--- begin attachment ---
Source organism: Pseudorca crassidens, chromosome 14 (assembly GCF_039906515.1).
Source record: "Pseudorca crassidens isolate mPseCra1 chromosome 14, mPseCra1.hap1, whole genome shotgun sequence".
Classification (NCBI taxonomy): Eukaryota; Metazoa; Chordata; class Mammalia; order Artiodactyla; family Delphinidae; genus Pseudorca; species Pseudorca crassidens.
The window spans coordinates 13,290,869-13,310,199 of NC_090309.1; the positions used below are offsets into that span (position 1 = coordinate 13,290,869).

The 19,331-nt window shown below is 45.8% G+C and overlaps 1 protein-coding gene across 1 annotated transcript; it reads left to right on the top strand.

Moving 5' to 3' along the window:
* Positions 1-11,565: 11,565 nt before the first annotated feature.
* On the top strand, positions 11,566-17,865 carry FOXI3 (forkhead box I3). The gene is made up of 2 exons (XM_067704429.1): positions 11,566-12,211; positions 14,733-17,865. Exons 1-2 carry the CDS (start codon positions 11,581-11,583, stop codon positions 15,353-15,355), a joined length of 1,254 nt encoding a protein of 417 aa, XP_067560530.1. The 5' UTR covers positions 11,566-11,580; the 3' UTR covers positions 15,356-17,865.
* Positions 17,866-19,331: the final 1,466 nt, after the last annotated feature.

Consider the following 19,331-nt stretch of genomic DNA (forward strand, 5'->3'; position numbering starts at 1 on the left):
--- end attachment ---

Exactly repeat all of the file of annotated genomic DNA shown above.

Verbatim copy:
Source organism: Pseudorca crassidens, chromosome 14 (assembly GCF_039906515.1).
Source record: "Pseudorca crassidens isolate mPseCra1 chromosome 14, mPseCra1.hap1, whole genome shotgun sequence".
Classification (NCBI taxonomy): Eukaryota; Metazoa; Chordata; class Mammalia; order Artiodactyla; family Delphinidae; genus Pseudorca; species Pseudorca crassidens.
The window spans coordinates 13,290,869-13,310,199 of NC_090309.1; the positions used below are offsets into that span (position 1 = coordinate 13,290,869).

The 19,331-nt window shown below is 45.8% G+C and overlaps 1 protein-coding gene across 1 annotated transcript; it reads left to right on the top strand.

Moving 5' to 3' along the window:
* Positions 1-11,565: 11,565 nt before the first annotated feature.
* On the top strand, positions 11,566-17,865 carry FOXI3 (forkhead box I3). The gene is made up of 2 exons (XM_067704429.1): positions 11,566-12,211; positions 14,733-17,865. Exons 1-2 carry the CDS (start codon positions 11,581-11,583, stop codon positions 15,353-15,355), a joined length of 1,254 nt encoding a protein of 417 aa, XP_067560530.1. The 5' UTR covers positions 11,566-11,580; the 3' UTR covers positions 15,356-17,865.
* Positions 17,866-19,331: the final 1,466 nt, after the last annotated feature.

Consider the following 19,331-nt stretch of genomic DNA (forward strand, 5'->3'; position numbering starts at 1 on the left):